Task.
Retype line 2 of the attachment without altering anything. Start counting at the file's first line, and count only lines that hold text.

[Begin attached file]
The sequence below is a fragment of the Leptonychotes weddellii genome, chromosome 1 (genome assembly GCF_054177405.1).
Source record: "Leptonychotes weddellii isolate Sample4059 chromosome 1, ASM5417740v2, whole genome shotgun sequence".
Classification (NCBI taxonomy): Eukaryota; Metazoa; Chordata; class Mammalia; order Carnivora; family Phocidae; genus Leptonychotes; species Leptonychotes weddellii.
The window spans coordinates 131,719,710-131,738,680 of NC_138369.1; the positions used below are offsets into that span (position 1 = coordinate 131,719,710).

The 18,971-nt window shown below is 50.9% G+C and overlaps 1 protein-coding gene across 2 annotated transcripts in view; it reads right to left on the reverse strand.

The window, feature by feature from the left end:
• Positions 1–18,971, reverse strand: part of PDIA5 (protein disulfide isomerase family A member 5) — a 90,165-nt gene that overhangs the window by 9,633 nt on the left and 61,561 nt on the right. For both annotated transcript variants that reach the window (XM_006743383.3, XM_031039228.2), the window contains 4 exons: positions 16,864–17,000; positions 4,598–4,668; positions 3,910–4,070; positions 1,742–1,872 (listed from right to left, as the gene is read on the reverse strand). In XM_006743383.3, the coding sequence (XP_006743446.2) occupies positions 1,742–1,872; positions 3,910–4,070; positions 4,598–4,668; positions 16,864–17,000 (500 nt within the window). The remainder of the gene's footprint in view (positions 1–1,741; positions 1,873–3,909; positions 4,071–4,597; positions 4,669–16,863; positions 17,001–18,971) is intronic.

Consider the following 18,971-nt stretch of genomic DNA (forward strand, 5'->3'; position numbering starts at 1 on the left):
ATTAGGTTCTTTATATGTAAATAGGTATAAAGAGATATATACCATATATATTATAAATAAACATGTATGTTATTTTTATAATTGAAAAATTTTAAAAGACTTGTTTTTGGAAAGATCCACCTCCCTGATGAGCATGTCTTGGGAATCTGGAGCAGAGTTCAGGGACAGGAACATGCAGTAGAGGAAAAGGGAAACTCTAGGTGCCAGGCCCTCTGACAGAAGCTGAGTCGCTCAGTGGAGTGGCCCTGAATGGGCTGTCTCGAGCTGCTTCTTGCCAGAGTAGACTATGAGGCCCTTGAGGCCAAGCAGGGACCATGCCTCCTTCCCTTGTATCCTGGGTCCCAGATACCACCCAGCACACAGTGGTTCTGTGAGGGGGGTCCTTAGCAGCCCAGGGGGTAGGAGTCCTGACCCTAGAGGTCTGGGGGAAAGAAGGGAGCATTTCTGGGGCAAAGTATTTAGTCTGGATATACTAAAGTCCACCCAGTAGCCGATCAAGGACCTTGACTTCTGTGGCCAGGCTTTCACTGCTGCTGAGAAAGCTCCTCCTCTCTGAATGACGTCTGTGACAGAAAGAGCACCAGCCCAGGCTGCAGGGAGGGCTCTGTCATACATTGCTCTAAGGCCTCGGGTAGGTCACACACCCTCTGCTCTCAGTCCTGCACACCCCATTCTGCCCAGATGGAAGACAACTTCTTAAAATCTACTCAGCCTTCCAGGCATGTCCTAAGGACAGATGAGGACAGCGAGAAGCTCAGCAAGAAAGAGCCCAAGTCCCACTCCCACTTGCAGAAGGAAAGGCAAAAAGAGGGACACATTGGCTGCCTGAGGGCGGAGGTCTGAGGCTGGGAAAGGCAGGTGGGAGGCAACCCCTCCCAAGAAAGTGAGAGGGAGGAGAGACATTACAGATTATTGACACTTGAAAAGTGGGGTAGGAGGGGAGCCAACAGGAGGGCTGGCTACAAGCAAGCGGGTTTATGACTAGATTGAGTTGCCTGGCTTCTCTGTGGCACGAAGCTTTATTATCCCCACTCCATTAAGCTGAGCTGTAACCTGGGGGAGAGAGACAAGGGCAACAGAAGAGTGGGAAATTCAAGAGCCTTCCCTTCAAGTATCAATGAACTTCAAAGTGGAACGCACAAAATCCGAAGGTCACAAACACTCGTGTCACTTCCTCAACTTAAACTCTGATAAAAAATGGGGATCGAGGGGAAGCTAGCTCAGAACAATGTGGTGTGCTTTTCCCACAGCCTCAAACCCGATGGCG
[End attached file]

Source record: "Leptonychotes weddellii isolate Sample4059 chromosome 1, ASM5417740v2, whole genome shotgun sequence".